Design of Type-1 and Interval Type-2 Fuzzy PID Control for Anesthesia Using Genetic Algorithms ()

Hugo Araujo, Bo Xiao, Chuang Liu, Yanbin Zhao, H. K. Lam

Department of Informatics, King’s College London, London, UK.

**DOI: **10.4236/jilsa.2014.62007
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Department of Informatics, King’s College London, London, UK.

This paper presents the automatic drug administration for the regulation of bispectral (BIS) index in the anesthesia process during the clinical surgery by controlling the concentration target of two drugs, namely, propofol and remifentanil. To realize the automatic drug administration, real clinical data are collected for 42 patients for the construction of patients’ models consisting of pharmacokinetic and pharmacodynamic models describing the dynamics reacting to the input drugs. A nominal anesthesia model is obtained by taking the average of 42 patients’ models for the design of control scheme. Three PID controllers are employed, namely linear PID controller, type-1 (T1) fuzzy PID controller and interval type-2 (IT2) fuzzy PID controller, to regulate the BIS index using the nominal patient’s model. The PID gains and membership functions are obtained using genetic algorithm (GA) by minimizing a cost function measuring the control performance. The best trained PID controllers are tested under different scenarios and compared in terms of control performance. Simulation results show that the IT2 fuzzy PID controller offers the best control strategy regulating the BIS index while the T1 fuzzy PID controller comes the second.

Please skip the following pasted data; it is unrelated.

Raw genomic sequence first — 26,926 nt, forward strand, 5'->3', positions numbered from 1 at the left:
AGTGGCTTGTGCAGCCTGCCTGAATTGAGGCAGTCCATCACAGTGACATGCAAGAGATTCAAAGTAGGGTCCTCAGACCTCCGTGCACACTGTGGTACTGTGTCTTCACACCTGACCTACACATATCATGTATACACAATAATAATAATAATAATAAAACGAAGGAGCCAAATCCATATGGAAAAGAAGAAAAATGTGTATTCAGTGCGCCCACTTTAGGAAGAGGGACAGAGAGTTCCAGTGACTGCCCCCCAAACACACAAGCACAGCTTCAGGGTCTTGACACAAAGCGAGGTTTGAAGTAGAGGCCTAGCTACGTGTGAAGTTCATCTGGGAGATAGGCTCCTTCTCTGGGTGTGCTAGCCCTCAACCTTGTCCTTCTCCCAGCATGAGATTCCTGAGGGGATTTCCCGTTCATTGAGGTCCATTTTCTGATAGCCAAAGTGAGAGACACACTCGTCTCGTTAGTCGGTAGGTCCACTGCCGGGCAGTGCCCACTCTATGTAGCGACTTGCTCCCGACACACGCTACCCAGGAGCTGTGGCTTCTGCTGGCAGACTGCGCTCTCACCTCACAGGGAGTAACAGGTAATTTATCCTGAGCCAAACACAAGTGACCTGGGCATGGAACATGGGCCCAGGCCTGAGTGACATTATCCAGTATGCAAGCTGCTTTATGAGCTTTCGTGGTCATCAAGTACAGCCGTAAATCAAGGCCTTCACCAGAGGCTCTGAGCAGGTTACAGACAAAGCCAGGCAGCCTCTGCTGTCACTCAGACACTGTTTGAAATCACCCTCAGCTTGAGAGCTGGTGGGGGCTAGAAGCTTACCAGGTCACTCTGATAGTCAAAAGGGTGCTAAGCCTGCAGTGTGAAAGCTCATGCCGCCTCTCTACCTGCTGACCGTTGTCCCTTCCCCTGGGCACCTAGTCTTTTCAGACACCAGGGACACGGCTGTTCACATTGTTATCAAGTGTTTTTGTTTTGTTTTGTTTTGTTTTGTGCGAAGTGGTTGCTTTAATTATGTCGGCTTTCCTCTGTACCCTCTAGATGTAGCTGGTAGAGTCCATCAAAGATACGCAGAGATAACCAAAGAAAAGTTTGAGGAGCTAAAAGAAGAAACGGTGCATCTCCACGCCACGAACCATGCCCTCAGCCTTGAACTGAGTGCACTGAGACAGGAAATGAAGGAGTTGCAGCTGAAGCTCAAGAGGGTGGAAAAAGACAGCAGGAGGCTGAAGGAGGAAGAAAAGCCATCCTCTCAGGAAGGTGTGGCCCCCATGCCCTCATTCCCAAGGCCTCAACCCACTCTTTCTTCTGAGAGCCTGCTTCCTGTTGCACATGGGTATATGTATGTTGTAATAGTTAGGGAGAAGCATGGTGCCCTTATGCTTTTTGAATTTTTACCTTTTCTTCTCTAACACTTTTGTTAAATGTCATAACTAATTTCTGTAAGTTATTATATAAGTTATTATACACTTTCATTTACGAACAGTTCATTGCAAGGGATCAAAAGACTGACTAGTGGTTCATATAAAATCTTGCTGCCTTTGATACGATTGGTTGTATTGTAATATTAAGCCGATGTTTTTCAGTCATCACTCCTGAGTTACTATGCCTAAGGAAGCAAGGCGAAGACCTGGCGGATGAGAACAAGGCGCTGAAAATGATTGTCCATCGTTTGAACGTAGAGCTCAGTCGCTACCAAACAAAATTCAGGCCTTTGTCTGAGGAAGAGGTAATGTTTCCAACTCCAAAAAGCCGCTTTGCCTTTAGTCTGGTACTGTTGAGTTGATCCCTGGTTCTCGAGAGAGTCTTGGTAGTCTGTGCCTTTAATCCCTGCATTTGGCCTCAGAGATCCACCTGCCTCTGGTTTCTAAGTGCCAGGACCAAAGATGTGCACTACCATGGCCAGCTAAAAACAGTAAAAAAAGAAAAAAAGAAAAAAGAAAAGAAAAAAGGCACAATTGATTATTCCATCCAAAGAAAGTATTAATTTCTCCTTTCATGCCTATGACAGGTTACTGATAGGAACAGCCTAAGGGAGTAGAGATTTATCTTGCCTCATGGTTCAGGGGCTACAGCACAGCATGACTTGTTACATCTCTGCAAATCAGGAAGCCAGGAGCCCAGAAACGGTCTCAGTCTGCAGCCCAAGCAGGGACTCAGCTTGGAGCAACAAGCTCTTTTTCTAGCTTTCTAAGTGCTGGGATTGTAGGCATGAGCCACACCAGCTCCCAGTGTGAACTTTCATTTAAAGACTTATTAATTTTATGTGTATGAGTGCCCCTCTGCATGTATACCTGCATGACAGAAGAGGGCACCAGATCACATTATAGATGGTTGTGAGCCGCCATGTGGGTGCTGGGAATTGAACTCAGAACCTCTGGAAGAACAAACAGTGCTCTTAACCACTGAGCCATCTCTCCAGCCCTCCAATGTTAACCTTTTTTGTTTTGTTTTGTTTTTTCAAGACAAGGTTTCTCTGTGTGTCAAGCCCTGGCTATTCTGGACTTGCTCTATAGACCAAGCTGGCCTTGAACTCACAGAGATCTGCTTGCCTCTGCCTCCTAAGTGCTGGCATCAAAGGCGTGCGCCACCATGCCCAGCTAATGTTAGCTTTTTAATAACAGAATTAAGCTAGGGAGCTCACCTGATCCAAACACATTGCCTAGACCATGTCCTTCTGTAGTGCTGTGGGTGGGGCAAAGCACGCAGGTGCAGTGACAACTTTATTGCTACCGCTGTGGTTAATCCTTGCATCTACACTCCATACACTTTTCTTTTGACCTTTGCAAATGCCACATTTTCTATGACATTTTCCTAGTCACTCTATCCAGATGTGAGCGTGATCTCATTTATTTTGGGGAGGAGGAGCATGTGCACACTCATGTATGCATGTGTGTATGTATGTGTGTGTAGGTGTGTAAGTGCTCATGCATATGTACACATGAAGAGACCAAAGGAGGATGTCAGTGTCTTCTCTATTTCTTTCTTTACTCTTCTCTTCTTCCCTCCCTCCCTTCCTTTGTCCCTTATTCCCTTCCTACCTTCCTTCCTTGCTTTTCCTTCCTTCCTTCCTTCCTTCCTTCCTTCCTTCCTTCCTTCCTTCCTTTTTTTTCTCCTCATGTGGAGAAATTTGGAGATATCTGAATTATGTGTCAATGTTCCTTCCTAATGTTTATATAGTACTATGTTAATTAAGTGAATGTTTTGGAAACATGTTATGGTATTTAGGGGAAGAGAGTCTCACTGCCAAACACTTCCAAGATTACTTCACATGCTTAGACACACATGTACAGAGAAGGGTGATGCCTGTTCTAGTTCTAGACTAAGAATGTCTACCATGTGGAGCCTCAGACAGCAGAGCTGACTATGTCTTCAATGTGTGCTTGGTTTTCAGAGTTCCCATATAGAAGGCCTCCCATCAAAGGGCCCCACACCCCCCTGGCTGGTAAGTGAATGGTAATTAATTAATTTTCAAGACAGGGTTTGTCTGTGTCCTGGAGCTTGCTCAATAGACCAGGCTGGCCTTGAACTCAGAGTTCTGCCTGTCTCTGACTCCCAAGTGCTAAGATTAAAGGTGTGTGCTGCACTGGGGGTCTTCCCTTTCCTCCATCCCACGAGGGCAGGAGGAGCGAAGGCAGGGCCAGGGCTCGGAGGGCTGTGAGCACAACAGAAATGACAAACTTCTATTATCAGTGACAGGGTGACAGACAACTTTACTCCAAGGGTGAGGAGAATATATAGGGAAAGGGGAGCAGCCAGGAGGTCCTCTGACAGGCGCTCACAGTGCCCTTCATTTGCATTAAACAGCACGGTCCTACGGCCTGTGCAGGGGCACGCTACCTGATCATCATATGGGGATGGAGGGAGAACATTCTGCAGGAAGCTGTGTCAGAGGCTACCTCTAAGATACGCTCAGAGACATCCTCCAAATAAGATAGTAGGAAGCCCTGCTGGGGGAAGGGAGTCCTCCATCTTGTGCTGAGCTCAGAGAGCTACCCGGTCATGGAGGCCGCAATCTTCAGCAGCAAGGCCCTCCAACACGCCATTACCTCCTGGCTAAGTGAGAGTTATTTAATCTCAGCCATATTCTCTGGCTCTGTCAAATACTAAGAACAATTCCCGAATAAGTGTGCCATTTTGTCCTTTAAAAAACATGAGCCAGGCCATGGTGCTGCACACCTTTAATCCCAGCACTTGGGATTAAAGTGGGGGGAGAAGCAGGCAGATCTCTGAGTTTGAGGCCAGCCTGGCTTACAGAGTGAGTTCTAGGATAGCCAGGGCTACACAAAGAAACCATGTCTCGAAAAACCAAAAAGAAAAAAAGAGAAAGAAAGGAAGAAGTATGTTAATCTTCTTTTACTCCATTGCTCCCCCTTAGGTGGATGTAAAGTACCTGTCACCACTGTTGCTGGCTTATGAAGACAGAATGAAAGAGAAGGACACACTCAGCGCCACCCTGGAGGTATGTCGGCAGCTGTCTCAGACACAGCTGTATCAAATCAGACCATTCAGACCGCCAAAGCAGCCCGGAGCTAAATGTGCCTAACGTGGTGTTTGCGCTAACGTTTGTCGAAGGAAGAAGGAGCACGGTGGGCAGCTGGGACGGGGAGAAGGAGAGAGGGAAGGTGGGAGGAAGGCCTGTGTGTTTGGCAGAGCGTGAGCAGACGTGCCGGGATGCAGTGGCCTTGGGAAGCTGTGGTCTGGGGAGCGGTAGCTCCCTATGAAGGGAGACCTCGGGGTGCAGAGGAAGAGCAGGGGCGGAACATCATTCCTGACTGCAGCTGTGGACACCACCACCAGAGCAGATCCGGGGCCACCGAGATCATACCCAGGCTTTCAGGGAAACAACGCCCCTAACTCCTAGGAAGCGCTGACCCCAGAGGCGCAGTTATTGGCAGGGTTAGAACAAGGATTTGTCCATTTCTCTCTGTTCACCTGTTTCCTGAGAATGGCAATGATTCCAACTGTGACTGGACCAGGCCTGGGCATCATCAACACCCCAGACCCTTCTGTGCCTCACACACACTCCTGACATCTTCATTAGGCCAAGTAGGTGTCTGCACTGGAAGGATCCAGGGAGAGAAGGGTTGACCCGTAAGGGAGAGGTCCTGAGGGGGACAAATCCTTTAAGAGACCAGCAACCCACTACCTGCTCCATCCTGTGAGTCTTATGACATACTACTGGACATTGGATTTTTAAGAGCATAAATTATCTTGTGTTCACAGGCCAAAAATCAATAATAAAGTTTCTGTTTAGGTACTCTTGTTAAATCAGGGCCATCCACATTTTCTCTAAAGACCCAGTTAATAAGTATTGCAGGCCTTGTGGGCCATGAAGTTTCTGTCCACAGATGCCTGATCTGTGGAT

Keywords

Anesthesia, Propofol, Remifentanil, BIS, PID, Fuzzy, Control, Simulation, Close-Loop

Share and Cite: